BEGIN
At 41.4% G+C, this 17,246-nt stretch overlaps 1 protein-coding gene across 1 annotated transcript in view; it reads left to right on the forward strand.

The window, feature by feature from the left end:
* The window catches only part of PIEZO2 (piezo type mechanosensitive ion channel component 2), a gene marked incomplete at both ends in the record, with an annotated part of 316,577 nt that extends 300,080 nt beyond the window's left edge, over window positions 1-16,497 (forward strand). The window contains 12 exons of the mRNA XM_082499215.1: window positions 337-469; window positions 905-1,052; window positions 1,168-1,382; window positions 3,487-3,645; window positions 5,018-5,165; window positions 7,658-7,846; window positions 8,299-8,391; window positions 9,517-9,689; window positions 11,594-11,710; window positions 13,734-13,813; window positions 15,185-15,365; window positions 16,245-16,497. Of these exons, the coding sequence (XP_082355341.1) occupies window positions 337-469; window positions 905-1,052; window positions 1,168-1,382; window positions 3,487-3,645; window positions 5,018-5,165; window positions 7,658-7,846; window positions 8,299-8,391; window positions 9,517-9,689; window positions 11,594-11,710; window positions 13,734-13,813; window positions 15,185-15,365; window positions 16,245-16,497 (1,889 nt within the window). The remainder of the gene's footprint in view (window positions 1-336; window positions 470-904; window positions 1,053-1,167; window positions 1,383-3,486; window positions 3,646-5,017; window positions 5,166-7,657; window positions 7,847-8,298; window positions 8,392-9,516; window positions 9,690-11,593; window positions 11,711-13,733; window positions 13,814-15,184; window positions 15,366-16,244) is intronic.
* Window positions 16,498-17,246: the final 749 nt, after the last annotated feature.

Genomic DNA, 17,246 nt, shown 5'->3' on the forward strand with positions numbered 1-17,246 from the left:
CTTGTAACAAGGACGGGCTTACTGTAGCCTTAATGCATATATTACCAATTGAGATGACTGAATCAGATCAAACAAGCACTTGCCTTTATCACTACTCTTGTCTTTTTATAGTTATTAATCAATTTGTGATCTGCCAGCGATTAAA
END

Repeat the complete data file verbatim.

At 41.4% G+C, this 17,246-nt stretch overlaps 1 protein-coding gene across 1 annotated transcript in view; it reads left to right on the forward strand.

The window, feature by feature from the left end:
* The window catches only part of PIEZO2 (piezo type mechanosensitive ion channel component 2), a gene marked incomplete at both ends in the record, with an annotated part of 316,577 nt that extends 300,080 nt beyond the window's left edge, over window positions 1-16,497 (forward strand). The window contains 12 exons of the mRNA XM_082499215.1: window positions 337-469; window positions 905-1,052; window positions 1,168-1,382; window positions 3,487-3,645; window positions 5,018-5,165; window positions 7,658-7,846; window positions 8,299-8,391; window positions 9,517-9,689; window positions 11,594-11,710; window positions 13,734-13,813; window positions 15,185-15,365; window positions 16,245-16,497. Of these exons, the coding sequence (XP_082355341.1) occupies window positions 337-469; window positions 905-1,052; window positions 1,168-1,382; window positions 3,487-3,645; window positions 5,018-5,165; window positions 7,658-7,846; window positions 8,299-8,391; window positions 9,517-9,689; window positions 11,594-11,710; window positions 13,734-13,813; window positions 15,185-15,365; window positions 16,245-16,497 (1,889 nt within the window). The remainder of the gene's footprint in view (window positions 1-336; window positions 470-904; window positions 1,053-1,167; window positions 1,383-3,486; window positions 3,646-5,017; window positions 5,166-7,657; window positions 7,847-8,298; window positions 8,392-9,516; window positions 9,690-11,593; window positions 11,711-13,733; window positions 13,814-15,184; window positions 15,366-16,244) is intronic.
* Window positions 16,498-17,246: the final 749 nt, after the last annotated feature.

Genomic DNA, 17,246 nt, shown 5'->3' on the forward strand with positions numbered 1-17,246 from the left:
CTTGTAACAAGGACGGGCTTACTGTAGCCTTAATGCATATATTACCAATTGAGATGACTGAATCAGATCAAACAAGCACTTGCCTTTATCACTACTCTTGTCTTTTTATAGTTATTAATCAATTTGTGATCTGCCAGCGATTAAA